A North Carolina Superior Court Judge has approved a settlement valued at more than $7 million dollars ($3,750,000.00 in cash and $3,279,343.55 in debt waiver) for claims under state unfair debt collection statutes filed on behalf of tenants of Southwood Realty Company, a North Carolina property management company.
The class action, initially filed in Cumberland County Superior Court on September 1, 2018, alleged that Southwood Realty Company violated the Residential Rental Agreements Act, N.C.G.S. § 42-46 by charging and collecting various fees in connection with filing eviction actions.
The Plaintiff, Angela Stewart, was represented by attorneys Edward H. Maginnis and Karl S. Gwaltney with Maginnis Law, PLLC and Scott Harris and Patrick Wallace at Whitfield Bryson LLP.
The eviction-related fees in question included a complaint-filing fee, sheriff service fee, and an attorneys’ fee that the Plaintiff contended were prohibited by North Carolina law. Southwood Realty Company strongly disagreed with Plaintiff’s interpretation and contended throughout the litigation that it was entitled to assess and collect the eviction fees.
The Plaintiff also alleged that the charging of the eviction-related fees violated the North Carolina Debt Collection Act, N.C.G.S. § 75-50 et seq. which prohibits debt collectors from making unlawful threats or misrepresenting amounts due.
Recognizing that the payment of hundreds of dollars of unexpected fees can result in tenants falling behind on their rent, attorneys for the Plaintiff negotiated the release and waiver of more than $3.2 million in rental payments and other amounts owed by tenants of Southwood Realty Company.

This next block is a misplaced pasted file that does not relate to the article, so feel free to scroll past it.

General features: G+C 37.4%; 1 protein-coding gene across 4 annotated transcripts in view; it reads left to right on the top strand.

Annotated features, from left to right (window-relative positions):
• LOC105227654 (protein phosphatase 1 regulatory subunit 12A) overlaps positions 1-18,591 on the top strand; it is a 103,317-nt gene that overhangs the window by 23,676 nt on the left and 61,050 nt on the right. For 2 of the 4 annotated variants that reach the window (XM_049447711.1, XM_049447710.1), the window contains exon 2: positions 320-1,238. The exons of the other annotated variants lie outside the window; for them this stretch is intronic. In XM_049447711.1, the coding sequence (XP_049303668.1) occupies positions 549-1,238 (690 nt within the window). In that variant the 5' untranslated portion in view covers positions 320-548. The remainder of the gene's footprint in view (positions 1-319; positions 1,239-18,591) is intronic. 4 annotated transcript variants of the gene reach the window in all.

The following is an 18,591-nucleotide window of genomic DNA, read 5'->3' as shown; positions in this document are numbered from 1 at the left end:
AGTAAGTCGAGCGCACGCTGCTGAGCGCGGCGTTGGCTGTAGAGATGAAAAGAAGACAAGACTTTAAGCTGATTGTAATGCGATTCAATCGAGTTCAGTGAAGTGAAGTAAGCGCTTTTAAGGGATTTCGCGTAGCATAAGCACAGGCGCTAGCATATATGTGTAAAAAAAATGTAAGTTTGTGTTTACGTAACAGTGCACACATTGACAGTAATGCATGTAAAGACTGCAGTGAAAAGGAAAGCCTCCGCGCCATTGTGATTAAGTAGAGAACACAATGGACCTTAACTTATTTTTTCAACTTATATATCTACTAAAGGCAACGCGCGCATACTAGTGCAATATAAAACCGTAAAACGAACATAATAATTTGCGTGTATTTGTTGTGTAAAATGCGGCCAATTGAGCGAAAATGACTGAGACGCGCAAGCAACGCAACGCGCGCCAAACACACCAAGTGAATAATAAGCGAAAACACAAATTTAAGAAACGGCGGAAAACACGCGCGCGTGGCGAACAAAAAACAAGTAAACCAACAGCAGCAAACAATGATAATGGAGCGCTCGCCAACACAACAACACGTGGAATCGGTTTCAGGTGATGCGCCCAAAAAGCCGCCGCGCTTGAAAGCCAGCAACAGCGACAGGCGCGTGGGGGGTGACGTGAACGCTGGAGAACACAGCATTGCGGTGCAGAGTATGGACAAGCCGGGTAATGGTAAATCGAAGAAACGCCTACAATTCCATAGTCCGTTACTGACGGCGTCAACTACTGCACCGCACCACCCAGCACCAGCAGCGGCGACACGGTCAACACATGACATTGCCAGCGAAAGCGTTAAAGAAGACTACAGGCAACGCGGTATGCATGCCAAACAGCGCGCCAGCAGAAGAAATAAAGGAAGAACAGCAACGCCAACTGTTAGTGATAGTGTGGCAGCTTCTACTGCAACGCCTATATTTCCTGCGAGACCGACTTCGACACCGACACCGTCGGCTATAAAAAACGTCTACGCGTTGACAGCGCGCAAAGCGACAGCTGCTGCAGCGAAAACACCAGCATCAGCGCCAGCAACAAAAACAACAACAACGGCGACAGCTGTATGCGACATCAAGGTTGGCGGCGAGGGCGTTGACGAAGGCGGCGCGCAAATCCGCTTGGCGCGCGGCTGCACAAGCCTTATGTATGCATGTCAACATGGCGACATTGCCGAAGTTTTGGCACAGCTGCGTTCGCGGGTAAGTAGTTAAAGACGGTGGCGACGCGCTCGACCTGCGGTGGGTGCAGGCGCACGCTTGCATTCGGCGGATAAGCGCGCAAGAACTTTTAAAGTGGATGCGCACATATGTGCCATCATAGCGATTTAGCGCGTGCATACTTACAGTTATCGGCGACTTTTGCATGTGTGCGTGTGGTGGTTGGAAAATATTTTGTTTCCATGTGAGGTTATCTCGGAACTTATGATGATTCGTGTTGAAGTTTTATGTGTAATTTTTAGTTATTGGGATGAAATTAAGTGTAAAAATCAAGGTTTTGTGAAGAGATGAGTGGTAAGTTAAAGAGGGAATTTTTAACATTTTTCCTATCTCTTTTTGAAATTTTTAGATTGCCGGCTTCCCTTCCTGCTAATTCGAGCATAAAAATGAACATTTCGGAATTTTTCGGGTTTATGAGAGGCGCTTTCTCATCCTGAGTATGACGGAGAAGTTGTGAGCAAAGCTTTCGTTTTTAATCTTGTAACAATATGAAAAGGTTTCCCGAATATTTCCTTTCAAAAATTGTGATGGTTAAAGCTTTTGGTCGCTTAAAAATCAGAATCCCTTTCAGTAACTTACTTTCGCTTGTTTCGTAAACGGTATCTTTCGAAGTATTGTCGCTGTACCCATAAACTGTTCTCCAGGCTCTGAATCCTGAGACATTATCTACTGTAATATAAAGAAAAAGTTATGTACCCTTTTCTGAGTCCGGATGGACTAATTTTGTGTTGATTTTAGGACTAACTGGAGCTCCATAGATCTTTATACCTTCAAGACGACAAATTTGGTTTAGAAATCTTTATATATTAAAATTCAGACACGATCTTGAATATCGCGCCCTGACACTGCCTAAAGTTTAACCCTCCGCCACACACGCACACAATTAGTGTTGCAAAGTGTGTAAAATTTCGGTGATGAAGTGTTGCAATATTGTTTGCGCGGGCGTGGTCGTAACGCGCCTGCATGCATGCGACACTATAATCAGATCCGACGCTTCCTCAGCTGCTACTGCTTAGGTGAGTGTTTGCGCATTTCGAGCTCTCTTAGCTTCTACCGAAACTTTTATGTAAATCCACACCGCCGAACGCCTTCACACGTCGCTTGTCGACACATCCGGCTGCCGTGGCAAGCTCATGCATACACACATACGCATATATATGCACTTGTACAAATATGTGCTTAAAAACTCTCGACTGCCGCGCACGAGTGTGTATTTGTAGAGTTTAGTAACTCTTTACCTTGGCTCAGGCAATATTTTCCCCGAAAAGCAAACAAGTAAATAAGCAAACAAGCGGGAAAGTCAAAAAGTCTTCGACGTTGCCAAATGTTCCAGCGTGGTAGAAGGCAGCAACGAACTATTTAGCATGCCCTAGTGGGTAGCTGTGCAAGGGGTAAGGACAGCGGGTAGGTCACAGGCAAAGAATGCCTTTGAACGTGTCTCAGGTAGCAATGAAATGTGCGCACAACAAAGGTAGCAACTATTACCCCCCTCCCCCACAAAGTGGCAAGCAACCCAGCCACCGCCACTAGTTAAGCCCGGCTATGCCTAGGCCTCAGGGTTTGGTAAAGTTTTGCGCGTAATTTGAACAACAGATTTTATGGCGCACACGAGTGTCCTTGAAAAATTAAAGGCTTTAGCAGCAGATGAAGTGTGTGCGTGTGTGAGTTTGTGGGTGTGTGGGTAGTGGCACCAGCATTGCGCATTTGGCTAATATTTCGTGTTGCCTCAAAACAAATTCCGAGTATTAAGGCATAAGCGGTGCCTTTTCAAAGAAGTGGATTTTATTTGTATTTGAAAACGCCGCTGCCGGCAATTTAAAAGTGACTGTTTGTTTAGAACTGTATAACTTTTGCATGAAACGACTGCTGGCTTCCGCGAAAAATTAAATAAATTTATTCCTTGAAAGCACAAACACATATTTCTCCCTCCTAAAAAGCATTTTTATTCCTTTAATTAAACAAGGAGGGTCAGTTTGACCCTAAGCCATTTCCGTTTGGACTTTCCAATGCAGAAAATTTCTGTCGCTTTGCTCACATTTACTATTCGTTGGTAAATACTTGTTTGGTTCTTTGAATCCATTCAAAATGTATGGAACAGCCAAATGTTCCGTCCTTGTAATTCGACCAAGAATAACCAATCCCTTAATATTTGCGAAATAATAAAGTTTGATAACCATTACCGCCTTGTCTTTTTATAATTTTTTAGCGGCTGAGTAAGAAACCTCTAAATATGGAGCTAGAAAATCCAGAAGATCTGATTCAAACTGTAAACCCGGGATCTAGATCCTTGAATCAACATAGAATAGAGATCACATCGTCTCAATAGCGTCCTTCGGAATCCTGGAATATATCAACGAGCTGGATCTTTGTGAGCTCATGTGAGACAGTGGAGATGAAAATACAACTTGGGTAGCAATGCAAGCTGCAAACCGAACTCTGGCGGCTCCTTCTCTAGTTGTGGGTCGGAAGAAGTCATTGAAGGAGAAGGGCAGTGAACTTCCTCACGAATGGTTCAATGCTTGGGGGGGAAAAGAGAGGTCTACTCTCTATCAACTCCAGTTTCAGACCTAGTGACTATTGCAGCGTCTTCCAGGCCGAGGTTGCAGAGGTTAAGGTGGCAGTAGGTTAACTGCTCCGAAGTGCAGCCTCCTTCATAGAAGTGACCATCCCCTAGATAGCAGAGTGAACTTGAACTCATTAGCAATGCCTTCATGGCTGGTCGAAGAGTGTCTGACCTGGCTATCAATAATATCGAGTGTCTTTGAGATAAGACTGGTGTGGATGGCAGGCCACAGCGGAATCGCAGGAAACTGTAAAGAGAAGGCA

Similarly, tenants who were evicted from Southwood Realty Company could request a “set-aside and dismissal.” This set-aside and dismissal allowed class members to have eviction judgments removed from their rental record. This is an important component of the settlement because tenants are oftentimes excluded from renting apartments if they have even a single prior eviction judgment.
Shortly before filing this lawsuit, various landlord industry groups lobbied the North Carolina General Assembly to change the law and allow these fees to be assessed and collected.
The Honorable Allen Baddour was the Superior Court Judge presiding over this case because it was designated as exceptional pursuant to North Carolina General Rule of Practice, Rule 2.1. The class includes thousands of tenants who were charged eviction-related expenses and potentially subjected to improper collection attempts between 2014 and 2018. No class members objected to the settlement.
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